Upcoming adoption conference: New Worlds of Adoption

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Save the date! The Rudd Adoption Research Program at the University of Massachusetts - Amherst Department of Psychology holds an annual conference. This year's conference, New Worlds of Adoption: Navigating the Teen Years, will be co-hosted by the Evan B. Donaldson Adoption Institute.

Minnesota has several connections with this year's conference. The Rudd Chair is Dr. Hal Grotevant, former faculty member of the Family Social Science program at the University of Minnesota, and this year's keynote speaker is Dr. Megan Gunnar, esteemed Regents Professor at the U of MN and Director of the Institute of Child Development. Dr. Dana Johnson of the International Adoption Clinic will also be presenting.


For a list of conference presenters, click here. The conference will be held March 30, 2012 at the University of Massachusetts - Amherst. There is still time to submit a poster, the deadline for submission is January 17, 2012. Click here for information on how to submit a poster.

Overmedicating children and youth in foster care

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Last Friday night, Diane Sawyer and ABC World News reported on a year-long investigation by the Government Accounting Office that found that children and youth in foster care - even infants as young as a year old - were over-prescribed psychiatric medications or inappropriately receiving psychiatric medication for conditions that did not exist. In addition, the GAO report asserts that the U.S. Department of Health and Human Services has not done enough to to protect the overmedication of children and youth in foster care.

The GAO report findings are startling. Compared to their non-foster care counterparts:

  • Overall, children and youth in foster care are 9 times more likley to receive psychiatric medications in which there was no FDA-recommended dosage for their age
  • Babies less than one year old in foster care were two times more likely to be prescribed psychiatric medication
  • Children in foster care in Texas were 53 times more likely to be prescribed five or more psychiatric medications
  • In Michigan, children in foster care are 15 times more likely to be prescribed five or more psychiatric medications
  • In Massachusetts, children were 19 times more likley to be prescribed five or more psychiatric medications
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Read the full article here.

ABC's resource page on organizations advocating for children and youth in foster care is available here.

Weekly news round-up

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Each Monday on the Stability, Permanency and Adoption blog we will provide a selection of news from the past week that you may have missed.

Today's news round up:

From the Chillicothe Gazette, New Private Adoption Agency Focuses on Teen Demographic. "Sojourners, a youth development organization that serves children in foster care with the hopes of providing them with the tools they need to be successful after they turn 18, found an adoption program to be a perfect fit." Read the article in full here.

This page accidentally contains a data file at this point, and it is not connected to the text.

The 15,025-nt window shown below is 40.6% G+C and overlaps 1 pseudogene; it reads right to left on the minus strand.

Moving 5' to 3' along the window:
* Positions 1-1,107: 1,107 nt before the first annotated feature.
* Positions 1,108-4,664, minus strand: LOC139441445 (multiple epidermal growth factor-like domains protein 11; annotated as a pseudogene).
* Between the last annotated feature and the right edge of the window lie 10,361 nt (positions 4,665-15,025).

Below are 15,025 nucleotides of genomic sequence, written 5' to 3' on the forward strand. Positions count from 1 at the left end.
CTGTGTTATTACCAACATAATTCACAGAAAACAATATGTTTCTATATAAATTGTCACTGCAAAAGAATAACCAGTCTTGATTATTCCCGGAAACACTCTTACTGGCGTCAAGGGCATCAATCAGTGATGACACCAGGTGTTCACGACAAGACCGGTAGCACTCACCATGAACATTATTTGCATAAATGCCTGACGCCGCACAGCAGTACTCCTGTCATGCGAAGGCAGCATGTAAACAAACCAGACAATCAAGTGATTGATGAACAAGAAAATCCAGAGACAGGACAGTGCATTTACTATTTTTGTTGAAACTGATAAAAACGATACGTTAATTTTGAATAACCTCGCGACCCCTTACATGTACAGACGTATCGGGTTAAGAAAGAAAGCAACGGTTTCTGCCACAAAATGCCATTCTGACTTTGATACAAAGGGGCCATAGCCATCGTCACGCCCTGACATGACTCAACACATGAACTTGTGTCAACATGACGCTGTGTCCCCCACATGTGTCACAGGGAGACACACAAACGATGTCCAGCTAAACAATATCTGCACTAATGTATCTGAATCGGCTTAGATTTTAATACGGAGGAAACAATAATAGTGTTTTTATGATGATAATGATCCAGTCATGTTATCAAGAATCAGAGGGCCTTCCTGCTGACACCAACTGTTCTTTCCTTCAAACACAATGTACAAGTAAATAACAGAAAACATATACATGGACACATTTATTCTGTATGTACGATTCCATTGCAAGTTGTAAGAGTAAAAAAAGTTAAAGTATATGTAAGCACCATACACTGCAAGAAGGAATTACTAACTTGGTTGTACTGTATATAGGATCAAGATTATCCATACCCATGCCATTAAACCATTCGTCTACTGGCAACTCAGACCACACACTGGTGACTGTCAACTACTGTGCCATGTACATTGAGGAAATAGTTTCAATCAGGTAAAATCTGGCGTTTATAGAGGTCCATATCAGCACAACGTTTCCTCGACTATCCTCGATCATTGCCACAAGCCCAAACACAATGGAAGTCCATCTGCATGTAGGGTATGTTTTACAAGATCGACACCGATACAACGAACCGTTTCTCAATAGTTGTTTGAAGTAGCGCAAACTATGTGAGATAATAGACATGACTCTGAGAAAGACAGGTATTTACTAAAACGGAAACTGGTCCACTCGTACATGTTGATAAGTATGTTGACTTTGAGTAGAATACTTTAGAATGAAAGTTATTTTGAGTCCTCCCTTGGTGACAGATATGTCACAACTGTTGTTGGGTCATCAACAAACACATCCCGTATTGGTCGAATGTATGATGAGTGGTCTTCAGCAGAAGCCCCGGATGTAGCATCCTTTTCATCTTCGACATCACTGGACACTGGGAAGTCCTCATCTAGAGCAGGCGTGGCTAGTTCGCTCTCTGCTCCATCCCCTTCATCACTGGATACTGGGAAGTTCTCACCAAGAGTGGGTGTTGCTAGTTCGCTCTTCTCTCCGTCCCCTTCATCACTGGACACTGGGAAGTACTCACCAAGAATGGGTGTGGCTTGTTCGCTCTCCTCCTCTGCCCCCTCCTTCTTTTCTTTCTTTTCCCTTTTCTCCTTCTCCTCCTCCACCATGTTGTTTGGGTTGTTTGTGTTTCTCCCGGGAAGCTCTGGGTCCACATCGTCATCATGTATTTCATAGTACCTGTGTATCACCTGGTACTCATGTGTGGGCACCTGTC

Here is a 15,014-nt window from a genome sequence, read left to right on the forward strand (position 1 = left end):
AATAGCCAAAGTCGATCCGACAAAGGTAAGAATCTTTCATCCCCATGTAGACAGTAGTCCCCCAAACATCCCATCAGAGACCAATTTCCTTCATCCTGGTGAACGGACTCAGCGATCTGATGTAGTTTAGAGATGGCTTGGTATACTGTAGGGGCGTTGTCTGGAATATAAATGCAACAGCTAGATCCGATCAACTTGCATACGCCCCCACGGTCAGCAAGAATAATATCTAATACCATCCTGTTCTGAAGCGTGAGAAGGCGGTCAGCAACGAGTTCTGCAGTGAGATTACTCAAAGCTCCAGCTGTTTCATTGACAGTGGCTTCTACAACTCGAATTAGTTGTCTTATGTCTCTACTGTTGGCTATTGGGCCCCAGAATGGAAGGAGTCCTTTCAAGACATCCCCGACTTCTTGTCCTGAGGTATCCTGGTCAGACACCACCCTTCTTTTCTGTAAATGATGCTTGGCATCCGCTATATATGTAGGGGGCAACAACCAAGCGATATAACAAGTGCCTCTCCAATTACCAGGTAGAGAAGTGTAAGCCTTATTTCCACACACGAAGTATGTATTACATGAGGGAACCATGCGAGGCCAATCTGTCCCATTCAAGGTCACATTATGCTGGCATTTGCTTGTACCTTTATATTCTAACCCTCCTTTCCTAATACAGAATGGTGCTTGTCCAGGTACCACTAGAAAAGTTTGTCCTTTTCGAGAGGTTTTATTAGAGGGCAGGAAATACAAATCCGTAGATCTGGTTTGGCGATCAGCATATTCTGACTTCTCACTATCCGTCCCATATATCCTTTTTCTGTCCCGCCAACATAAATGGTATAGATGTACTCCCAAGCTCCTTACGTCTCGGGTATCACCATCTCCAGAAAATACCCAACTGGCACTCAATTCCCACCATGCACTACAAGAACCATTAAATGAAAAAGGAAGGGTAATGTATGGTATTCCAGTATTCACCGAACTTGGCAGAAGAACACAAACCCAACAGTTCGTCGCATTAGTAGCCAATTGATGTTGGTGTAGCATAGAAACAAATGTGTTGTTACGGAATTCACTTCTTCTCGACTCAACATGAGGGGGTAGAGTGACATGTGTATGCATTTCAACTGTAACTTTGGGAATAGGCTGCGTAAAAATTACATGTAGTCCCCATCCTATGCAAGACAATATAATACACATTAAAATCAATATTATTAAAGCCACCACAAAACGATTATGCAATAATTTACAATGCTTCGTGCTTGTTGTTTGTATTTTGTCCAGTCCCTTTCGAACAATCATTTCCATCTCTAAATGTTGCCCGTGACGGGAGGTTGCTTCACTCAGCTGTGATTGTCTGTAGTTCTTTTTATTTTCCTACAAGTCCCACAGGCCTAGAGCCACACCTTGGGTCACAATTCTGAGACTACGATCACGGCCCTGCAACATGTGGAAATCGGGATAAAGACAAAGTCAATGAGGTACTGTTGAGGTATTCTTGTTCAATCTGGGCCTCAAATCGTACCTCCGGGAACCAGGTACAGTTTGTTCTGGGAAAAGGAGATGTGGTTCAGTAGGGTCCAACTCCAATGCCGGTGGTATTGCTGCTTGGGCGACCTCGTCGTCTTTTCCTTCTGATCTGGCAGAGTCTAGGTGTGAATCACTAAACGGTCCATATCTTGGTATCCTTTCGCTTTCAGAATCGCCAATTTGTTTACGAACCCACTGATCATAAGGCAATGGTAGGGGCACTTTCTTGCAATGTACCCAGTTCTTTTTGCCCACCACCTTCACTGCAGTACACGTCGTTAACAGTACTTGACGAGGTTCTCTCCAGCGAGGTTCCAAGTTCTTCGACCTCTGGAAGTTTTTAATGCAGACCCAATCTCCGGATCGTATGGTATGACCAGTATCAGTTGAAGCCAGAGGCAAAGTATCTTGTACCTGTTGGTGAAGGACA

American Indian Children in Minnesota Disproportionately Placed in Foster Care. From the Twin Cities Daily Planet. [A 2010 MN Department of Human Services] study found that American Indian children were more than eight times as likely to be subject of a neglect report...The report also found that American Indian children were placed in out of home care in 2008 at a rate "more than twice that of any other group, and [were] more than 12 times more likely than a white child to spend time in placement." Read the full article here.

One of the biggest news stories last week was about the Ohio 8-year old removed from CPS because child welfare workers determined his mother was medically neglecting her son's health due to extreme obesity. Several news outlets published the AP story including the San Francisco Chronicle.

Diane Sawyer did a special ABC World News Tonight investigative report on children in foster care and psychotropic medication. "ABC News was given exclusive access to the GAO report, which capped off a nationwide yearlong investigation by ABC News on the overuse of the most powerful mind-altering drugs on many of the country's nearly 425,000 foster children. The GAO's report, based on a two-year-long investigation, looked at five states -- Florida, Massachusetts, Michigan, Oregon and Texas. Thousands of foster children were being prescribed psychiatric medications at doses higher than the maximum levels approved by the Food and Drug Administration (FDA) in these five states alone. And hundreds of foster children received five or more psychiatric drugs at the same time despite absolutely no evidence supporting the simultaneous use or safety of this number of psychiatric drugs taken together." The story that accompanies the show is available here.

A state by state guide to standby guardianship

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Standby guardianship is the transfer of legal guardianship of a child to a specifically designated person under certain circumstances and conditions. The original laws were designed to enable parents with disabilities or terminal medical conditions to provide a plan for their children upon their death or inability to provide care.

In most cases, in a standby guardianship provision, the parent's rights are not terminated, nor does the parent relinquish all of their legal authority over the child or children in the case of a parent whose transfer of guardianship is due to a disabling condition. However, there are a few states in which a standby guardian is given full authority.

For a helpful guide on standby guardianship, the Child Welfare Information Gateway has published a guide. You can read the full guide on the Child Welfare Information Gateway webpage or download a copy of the guide here


World AIDS Day

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Cross-posted from the Child Welfare Policy Blog.

World AIDS Day 2011 provides some glimmers of hope for children with HIV/AIDS worldwide. HIV and AIDS related deaths for children under age 15 have dropped 10 percent since 2005 and the number of newly infected children has dropped by 24 percent in the same time period. Still, nearly 10 percent of the globe's orphans have been left without a family due to HIV/AIDS.

What does this have to do with adoption?

Read more here.